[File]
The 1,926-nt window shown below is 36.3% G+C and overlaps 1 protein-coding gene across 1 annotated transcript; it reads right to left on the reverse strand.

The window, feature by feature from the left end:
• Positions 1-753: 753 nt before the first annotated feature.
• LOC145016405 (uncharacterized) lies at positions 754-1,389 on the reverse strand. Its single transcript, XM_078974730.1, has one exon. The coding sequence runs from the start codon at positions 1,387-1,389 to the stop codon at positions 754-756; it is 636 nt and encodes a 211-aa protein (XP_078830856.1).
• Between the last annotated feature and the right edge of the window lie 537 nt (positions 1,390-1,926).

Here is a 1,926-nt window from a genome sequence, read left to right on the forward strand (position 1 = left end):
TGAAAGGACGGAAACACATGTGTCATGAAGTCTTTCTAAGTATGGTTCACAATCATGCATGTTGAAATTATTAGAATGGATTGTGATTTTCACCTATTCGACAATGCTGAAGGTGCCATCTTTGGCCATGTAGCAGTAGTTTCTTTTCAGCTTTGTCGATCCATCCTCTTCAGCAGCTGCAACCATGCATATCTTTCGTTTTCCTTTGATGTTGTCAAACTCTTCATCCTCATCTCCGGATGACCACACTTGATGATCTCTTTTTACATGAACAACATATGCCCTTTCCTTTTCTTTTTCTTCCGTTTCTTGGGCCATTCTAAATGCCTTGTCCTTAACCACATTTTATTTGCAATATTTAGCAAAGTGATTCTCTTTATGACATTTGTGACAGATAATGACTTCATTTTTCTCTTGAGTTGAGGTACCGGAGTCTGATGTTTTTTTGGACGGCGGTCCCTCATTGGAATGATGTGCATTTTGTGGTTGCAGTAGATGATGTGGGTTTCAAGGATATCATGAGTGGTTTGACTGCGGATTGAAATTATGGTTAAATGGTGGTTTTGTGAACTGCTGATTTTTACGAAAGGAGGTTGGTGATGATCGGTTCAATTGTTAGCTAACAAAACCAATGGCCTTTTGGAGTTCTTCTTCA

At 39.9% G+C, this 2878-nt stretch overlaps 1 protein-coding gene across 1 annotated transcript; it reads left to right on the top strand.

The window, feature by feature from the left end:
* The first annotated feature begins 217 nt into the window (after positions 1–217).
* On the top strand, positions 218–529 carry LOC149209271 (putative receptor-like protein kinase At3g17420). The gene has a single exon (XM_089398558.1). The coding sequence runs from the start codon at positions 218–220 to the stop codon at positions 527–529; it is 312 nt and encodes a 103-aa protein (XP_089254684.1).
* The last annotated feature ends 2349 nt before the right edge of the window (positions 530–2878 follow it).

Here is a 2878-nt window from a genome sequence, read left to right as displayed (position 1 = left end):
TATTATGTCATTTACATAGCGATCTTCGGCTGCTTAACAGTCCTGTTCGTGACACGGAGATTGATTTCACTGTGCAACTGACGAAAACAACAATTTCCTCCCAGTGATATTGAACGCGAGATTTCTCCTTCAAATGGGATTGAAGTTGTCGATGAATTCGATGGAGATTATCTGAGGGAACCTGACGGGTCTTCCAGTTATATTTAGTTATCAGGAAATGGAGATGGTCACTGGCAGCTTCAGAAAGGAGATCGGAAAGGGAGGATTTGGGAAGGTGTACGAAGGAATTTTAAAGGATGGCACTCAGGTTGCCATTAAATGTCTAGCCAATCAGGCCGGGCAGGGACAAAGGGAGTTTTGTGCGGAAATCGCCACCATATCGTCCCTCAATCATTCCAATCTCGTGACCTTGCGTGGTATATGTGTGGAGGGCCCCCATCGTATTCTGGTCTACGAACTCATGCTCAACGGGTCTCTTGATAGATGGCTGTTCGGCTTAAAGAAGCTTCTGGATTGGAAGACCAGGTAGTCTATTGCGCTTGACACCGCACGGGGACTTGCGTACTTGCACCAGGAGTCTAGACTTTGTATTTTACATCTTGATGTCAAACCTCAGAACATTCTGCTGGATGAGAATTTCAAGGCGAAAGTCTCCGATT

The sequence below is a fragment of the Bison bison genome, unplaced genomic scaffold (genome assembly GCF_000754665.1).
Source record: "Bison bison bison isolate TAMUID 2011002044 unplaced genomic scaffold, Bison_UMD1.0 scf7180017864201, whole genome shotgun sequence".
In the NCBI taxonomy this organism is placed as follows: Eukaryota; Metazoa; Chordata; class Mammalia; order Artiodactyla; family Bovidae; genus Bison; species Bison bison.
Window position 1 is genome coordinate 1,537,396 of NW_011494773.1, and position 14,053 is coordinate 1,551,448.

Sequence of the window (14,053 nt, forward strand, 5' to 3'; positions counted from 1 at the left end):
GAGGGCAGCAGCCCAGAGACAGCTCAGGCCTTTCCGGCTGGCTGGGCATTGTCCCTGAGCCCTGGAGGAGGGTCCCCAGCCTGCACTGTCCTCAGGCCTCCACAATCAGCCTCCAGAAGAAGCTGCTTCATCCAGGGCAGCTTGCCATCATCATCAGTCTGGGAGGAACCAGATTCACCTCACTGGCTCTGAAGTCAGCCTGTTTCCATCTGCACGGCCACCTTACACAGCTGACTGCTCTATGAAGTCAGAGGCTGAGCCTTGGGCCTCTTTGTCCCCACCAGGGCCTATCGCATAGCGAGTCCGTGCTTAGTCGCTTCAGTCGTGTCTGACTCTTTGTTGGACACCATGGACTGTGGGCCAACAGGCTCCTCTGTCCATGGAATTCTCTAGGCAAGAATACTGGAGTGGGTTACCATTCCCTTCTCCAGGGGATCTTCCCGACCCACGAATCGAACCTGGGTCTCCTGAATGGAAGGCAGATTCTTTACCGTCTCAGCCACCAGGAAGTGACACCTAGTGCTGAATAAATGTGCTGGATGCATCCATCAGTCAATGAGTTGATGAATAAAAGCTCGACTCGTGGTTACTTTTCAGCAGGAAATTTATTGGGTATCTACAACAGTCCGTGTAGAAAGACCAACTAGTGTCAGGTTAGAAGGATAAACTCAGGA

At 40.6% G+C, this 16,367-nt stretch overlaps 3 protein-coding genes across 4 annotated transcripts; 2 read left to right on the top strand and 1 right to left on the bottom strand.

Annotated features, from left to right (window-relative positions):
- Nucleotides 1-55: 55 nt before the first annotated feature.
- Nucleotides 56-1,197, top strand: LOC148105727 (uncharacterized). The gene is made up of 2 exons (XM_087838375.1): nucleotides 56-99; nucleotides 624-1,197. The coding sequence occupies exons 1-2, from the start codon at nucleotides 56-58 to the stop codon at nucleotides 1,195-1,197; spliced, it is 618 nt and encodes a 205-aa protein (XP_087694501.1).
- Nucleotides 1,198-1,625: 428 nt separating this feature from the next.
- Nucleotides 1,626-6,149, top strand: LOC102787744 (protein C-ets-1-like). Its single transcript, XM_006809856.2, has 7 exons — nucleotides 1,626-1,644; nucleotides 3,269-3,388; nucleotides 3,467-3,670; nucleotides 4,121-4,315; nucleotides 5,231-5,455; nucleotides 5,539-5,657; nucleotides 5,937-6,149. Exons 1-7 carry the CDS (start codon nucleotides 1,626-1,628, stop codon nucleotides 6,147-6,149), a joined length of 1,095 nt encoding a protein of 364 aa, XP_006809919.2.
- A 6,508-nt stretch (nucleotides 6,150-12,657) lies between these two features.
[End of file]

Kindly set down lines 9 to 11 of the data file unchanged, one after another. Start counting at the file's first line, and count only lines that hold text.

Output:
The window, feature by feature from the left end:
* The first annotated feature begins 217 nt into the window (after positions 1–217).
* On the top strand, positions 218–529 carry LOC149209271 (putative receptor-like protein kinase At3g17420). The gene has a single exon (XM_089398558.1). The coding sequence runs from the start codon at positions 218–220 to the stop codon at positions 527–529; it is 312 nt and encodes a 103-aa protein (XP_089254684.1).